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UNDERSTANDING PROFESSIONAL CODES

Professional codes of conducts are benchmark for professionals in the course of their duty which tends to be universal. Applying this codes to specific cases is tricky.

Hippocratic Oath, for example, require doctors to work only “for the benefit of sick.” But often what is the benefit or best interest of the sick person (lying to her family? Keeping him alive but immobilized on life support?) is the question we need to answer. Medical professionals must put their patient’s health above all the other goals, including the professional’s own enjoyments or income and even sometimes personal safety.

Professional codes are often conflicting. For instance, the journalists’ codes requires both telling the full story and protecting the confidentiality of sources. Sometimes you can’t do both. Again, the aim of journalism is to inform people and by so doing to help promote democratic decision-making. Therefore, telling the truth is crucial. Some attempt to present both (all) sides of a dispute is crucial too, especially when most of the established power stand on one side. Careful distinction between news and “advocacy” allows people to make up their own minds.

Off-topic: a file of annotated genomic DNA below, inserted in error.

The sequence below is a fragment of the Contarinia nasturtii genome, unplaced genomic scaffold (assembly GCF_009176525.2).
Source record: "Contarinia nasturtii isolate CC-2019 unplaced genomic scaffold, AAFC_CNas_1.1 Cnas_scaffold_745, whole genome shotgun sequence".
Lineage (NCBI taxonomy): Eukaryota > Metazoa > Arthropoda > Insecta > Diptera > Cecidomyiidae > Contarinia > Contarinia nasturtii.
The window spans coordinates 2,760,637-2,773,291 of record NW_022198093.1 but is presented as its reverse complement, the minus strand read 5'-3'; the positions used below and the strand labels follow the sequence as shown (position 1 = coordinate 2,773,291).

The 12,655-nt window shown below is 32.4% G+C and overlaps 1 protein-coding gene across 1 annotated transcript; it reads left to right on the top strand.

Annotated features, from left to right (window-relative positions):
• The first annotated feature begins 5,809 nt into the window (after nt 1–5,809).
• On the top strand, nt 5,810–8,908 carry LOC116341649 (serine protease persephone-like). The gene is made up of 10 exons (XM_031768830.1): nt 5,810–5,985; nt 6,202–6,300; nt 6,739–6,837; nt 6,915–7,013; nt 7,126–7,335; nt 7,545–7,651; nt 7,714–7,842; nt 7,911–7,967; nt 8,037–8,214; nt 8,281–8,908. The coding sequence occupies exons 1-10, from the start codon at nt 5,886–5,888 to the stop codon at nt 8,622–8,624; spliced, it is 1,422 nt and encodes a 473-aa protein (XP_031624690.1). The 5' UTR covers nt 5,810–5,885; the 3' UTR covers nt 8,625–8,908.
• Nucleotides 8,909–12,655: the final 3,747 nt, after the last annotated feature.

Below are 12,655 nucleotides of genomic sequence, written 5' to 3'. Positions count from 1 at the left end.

Some professional codes seems to set lower or different moral standard for professional than for ordinary people, for example, lawyers are obliged to defend clients whom they know or discover to be guilty within the limit of the law. In other words, the guilty parties deserves the protection of the law. A system that would allow lawyers to judge client themselves, puts the lawyer’s private judgement in place of judges and juries, where judgement really belongs. It also raises thorny questions about confidentiality.

To understand professional codes, we should begin to outline codes standard for professions. Teachers nurtures the young, open minds, inform and enable to learn: hence teachers must be supportive, must not indoctrinate, should be clear and accurate and so on. Pilots, sailors, and drivers must remain at alert at all times and keep themselves well trained and ready. Accountants must be objective, avoid conflict of interest, and report clearly and accurately.

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